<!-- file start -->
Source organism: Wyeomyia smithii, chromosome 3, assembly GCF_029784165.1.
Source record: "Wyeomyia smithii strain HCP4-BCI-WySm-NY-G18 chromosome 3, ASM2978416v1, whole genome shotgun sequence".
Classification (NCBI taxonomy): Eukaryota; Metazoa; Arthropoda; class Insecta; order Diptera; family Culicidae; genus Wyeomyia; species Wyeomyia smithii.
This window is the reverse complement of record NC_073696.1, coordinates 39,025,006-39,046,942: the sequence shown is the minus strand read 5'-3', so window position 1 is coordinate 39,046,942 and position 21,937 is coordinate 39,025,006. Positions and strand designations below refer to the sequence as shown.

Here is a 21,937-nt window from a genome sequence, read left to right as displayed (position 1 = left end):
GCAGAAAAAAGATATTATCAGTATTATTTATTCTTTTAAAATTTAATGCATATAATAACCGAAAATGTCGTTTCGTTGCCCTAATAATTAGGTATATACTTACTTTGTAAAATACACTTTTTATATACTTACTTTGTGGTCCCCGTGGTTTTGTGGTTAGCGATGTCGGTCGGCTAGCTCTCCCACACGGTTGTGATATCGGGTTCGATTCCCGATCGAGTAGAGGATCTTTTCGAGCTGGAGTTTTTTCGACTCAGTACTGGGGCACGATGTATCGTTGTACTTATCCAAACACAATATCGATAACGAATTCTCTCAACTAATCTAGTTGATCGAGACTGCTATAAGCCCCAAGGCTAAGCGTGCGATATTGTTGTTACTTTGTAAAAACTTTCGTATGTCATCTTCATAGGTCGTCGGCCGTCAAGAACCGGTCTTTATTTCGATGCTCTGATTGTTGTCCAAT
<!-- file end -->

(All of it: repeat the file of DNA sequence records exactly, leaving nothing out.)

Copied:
Source organism: Wyeomyia smithii, chromosome 3, assembly GCF_029784165.1.
Source record: "Wyeomyia smithii strain HCP4-BCI-WySm-NY-G18 chromosome 3, ASM2978416v1, whole genome shotgun sequence".
Classification (NCBI taxonomy): Eukaryota; Metazoa; Arthropoda; class Insecta; order Diptera; family Culicidae; genus Wyeomyia; species Wyeomyia smithii.
This window is the reverse complement of record NC_073696.1, coordinates 39,025,006-39,046,942: the sequence shown is the minus strand read 5'-3', so window position 1 is coordinate 39,046,942 and position 21,937 is coordinate 39,025,006. Positions and strand designations below refer to the sequence as shown.

Here is a 21,937-nt window from a genome sequence, read left to right as displayed (position 1 = left end):
GCAGAAAAAAGATATTATCAGTATTATTTATTCTTTTAAAATTTAATGCATATAATAACCGAAAATGTCGTTTCGTTGCCCTAATAATTAGGTATATACTTACTTTGTAAAATACACTTTTTATATACTTACTTTGTGGTCCCCGTGGTTTTGTGGTTAGCGATGTCGGTCGGCTAGCTCTCCCACACGGTTGTGATATCGGGTTCGATTCCCGATCGAGTAGAGGATCTTTTCGAGCTGGAGTTTTTTCGACTCAGTACTGGGGCACGATGTATCGTTGTACTTATCCAAACACAATATCGATAACGAATTCTCTCAACTAATCTAGTTGATCGAGACTGCTATAAGCCCCAAGGCTAAGCGTGCGATATTGTTGTTACTTTGTAAAAACTTTCGTATGTCATCTTCATAGGTCGTCGGCCGTCAAGAACCGGTCTTTATTTCGATGCTCTGATTGTTGTCCAAT